Importance of Cardiorespiratory Fitness
In recent years, the scientific importance of measuring, estimating and monitoring cardiorespiratory fitness has been increasing.
In 2016, the American Heart Association (AHA) made a scientific statement on the subject, in the article “Importance of Assessing Cardiorespiratory Fitness in Clinical Practice: A Case for Fitness as a Clinical Vital Sign. A Scientific Statement From the American Heart Association” by Ross et al. The article is available free of charge here.
According to the article:
“Mounting evidence has firmly established that low levels of cardiorespiratory fitness (CRF) are associated with a high risk of cardiovascular disease, all-cause mortality, and mortality rates attributable to various cancers. A growing body of epidemiological and clinical evidence demonstrates not only that CRF is a potentially stronger predictor of mortality than established risk factors such as smoking, hypertension, high cholesterol, and type 2 diabetes mellitus, but that the addition of CRF to traditional risk factors significantly improves the reclassification of risk for adverse outcomes.” 1
And it further recommends:
“At a minimum, all adults should have CRF estimated each year using a non-exercise algorithm during their annual healthcare examination. Clinicians may consider the use of submaximal exercise tests or field tests as alternatives because these involve individual-specific exercise responses.” 1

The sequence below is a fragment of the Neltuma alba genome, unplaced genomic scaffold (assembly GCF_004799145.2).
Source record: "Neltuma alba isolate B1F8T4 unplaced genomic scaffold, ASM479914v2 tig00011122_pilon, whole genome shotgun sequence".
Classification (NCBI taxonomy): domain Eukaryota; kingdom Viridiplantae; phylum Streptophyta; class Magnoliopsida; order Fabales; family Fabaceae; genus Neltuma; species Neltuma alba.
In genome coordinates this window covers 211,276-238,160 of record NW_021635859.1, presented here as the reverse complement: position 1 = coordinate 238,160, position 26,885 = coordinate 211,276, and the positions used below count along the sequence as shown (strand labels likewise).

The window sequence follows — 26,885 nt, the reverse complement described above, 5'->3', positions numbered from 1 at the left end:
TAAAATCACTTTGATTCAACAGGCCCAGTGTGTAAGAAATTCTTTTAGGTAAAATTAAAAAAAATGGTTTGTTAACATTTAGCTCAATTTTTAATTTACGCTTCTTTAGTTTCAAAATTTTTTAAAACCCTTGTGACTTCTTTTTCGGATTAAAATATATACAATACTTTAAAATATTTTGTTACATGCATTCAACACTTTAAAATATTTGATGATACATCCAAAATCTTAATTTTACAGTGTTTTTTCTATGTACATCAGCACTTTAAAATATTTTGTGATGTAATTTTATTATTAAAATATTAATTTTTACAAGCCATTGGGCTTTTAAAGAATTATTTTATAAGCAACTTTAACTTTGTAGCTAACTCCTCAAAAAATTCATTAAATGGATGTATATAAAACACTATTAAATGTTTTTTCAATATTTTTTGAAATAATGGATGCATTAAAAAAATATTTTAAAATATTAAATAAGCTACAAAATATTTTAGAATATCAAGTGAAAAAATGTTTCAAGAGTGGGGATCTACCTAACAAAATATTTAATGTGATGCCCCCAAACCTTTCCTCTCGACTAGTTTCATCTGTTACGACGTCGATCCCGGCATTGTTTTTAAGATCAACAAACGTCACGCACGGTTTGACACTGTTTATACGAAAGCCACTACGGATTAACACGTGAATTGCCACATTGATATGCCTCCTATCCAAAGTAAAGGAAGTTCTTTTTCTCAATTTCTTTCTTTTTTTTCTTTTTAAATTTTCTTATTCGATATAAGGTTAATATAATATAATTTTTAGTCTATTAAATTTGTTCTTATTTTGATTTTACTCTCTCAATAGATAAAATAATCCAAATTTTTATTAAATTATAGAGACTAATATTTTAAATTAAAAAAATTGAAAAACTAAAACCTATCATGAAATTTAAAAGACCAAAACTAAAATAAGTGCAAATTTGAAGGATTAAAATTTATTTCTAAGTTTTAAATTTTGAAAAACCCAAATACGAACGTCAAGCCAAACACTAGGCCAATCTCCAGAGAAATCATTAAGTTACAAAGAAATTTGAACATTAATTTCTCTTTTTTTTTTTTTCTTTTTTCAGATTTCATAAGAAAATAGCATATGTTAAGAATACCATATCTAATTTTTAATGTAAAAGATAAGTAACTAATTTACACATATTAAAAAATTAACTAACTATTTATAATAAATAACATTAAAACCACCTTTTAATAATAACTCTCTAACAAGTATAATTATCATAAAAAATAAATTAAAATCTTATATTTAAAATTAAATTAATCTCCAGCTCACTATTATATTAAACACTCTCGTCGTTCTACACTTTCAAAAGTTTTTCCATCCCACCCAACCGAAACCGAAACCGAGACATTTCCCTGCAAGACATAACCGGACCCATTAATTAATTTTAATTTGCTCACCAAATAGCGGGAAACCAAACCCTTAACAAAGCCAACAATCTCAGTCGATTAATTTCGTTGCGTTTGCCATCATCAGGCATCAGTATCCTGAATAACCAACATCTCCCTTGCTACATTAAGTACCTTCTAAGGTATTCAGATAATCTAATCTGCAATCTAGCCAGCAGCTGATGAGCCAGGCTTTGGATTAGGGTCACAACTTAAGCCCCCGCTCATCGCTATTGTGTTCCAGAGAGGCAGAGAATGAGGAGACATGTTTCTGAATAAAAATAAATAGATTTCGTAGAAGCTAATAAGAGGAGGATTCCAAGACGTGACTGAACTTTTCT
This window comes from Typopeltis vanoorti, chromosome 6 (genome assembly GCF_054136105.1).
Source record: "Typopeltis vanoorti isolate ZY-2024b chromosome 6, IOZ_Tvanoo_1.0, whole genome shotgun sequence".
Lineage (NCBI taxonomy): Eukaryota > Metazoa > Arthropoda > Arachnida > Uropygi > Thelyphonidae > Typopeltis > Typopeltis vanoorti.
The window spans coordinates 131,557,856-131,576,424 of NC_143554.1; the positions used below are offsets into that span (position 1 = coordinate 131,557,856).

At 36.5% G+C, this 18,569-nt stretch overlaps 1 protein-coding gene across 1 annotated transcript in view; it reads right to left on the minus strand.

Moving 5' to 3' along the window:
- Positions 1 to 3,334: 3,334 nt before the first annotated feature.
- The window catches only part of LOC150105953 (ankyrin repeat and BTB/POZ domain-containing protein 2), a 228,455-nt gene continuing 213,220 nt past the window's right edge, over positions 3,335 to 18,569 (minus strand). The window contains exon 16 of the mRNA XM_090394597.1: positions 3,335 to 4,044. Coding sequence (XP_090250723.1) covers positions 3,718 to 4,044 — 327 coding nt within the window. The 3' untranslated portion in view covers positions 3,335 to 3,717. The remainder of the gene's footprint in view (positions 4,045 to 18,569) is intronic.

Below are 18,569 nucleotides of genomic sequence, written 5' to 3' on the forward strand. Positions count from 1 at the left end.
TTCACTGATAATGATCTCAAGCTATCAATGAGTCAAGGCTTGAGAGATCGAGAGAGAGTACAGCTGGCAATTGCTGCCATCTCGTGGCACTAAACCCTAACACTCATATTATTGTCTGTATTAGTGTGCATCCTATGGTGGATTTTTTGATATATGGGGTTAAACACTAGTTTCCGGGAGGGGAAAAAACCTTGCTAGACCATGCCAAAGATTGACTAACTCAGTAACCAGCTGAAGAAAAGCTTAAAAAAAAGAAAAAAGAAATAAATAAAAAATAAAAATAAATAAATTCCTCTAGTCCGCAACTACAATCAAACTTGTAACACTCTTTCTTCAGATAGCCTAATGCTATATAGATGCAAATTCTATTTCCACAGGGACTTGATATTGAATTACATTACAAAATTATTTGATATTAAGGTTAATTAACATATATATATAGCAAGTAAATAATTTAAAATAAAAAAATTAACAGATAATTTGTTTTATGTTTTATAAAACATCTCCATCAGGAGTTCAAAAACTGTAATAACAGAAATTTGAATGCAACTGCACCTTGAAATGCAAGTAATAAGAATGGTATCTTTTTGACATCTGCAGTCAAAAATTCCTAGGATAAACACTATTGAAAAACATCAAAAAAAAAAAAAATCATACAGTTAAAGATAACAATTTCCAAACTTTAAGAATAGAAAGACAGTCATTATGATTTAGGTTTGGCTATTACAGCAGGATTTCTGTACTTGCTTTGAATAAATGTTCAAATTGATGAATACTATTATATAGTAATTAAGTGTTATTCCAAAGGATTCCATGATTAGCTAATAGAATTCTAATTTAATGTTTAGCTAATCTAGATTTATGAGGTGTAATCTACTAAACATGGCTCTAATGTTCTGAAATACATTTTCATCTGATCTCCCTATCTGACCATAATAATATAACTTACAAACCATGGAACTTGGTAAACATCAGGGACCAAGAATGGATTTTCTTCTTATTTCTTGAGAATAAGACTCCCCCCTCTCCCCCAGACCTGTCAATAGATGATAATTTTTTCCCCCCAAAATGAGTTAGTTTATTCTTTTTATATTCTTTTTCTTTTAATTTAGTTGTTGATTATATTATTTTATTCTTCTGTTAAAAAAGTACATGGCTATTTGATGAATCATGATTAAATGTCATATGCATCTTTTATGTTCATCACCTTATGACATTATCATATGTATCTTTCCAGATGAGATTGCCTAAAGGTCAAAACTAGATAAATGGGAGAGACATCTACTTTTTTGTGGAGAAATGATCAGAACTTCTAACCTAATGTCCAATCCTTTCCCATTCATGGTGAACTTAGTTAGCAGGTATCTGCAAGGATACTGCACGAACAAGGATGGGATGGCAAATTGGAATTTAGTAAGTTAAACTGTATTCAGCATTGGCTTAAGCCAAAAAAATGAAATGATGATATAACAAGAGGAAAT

The two graphs show VO2-max as a function of age. The red curves represent quantile reference values at 5, 25, 50, 75 and 95%. The reference values are derived from a sample of 10,090 subjects from the “Prevention First Registry”2, 3.
Even small changes to a person’s VO2-max level are associated with an overall improvement in survival rate. According to the AHA statement paper, an improvement in VO2-max of approximately 3.5 mL * min-1 * kg-1 is associated with a 10-25% improvement in survival 1.
There is much evidence of Cardiorespiratory Fitness as a health indicator and that it can be improved by the individual. We have curated a list of some of the other relevant publications that are related to the importance of measuring VO2-max.
1 Ross et al, Circulation. 2016;134:00–00.
2 Rapp D et al, BMJ Open. 2018 Mar 5;8(3):e018697.
3 Franklin BA et al 2000, American College of Sports Medicine. ACSM’s guidelines for exercise testing and prescription.